Urinary proteomic profiling reveals diclofenac-induced renal injury and hepatic regeneration in mice
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SourceToxicology and Applied Pharmacology, 269, 2, (2013), pp. 141-149
Article / Letter to editor
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Laboratory of Genetic, Endocrine and Metabolic Diseases
IMM - Institute for Molecules and Materials
Toxicology and Applied Pharmacology
SubjectIGMD 7: Iron metabolism ONCOL 5: Aetiology, screening and detection; NCMLS 5: Membrane transport and intracellular motility IGMD 9: Renal disorder; NCMLS 7: Chemical and physical biology IGMD 7: Iron metabolism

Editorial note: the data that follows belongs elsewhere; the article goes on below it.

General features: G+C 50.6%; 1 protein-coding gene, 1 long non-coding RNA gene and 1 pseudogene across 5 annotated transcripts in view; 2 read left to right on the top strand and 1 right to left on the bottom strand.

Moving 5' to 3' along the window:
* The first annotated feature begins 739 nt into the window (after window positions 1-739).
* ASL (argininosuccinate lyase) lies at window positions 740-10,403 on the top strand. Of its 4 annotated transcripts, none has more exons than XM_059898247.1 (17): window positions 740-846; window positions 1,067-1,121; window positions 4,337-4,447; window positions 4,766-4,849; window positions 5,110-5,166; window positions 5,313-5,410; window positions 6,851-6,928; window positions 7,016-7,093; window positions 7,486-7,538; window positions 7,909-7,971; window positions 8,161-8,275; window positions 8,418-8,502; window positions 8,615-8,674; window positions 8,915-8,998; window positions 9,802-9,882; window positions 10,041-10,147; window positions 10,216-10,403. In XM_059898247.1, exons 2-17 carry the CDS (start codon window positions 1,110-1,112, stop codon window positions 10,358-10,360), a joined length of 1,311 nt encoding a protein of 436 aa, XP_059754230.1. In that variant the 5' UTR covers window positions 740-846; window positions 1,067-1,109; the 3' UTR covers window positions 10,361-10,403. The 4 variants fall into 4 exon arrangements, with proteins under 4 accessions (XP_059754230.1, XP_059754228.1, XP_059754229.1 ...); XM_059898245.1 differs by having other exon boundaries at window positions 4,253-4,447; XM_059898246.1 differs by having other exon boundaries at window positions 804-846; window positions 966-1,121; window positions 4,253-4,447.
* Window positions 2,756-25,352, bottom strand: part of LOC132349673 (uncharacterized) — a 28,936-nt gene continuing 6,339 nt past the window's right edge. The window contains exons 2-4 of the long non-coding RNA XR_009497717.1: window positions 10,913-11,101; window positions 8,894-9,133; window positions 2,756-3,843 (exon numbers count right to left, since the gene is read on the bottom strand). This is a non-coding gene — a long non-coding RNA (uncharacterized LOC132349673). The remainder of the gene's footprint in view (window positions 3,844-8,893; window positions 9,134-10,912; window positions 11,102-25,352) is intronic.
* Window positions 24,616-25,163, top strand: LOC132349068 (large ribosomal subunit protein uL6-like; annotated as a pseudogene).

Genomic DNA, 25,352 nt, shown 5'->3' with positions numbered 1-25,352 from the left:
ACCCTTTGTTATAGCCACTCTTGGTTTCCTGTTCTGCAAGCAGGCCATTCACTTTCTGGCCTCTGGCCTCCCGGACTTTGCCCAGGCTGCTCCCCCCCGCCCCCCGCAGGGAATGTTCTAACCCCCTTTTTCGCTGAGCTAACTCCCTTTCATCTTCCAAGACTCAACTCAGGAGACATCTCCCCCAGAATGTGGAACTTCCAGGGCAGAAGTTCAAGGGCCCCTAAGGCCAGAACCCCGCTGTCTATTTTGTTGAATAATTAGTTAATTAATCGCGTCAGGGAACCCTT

Diclofenac (DF) is a widely used non-steroidal anti-inflammatory drug for the treatment of rheumatic disorders, but is often associated with liver injury. We applied urinary proteomic profiling using MALDI-TOF MS to identify biomarkers for DF-induced hepatotoxicity in mice. Female CH3/HeOUJIco mice were treated with 75mg/kg bw DF by oral gavage and 24h urine was collected. Proteins identified in urine of DF-treated mice included epidermal growth factor, transthyretin, kallikrein, clusterin, fatty acid binding protein 1 and urokinase, which are related to liver regeneration but also to kidney injury. Both organs showed enhanced levels of oxidative stress (TBARS, p<0.01). Kidney injury was confirmed by histology and increased Kim1 and Il-6 mRNA expression levels (p<0.001 and p<0.01). Liver histology and plasma ALT levels in DF-treated mice were not different from control, but mRNA expression of Stat3 (p<0.001) and protein expression of PCNA (p<0.05) were increased, indicating liver regeneration. In conclusion, urinary proteome analysis revealed that DF treatment in mice induced kidney and liver injury. Within 24h, however, the liver was able to recover by activating tissue regeneration processes. Hence, the proteins found in urine of DF-treated mice represent kidney damage rather than hepatic injury.
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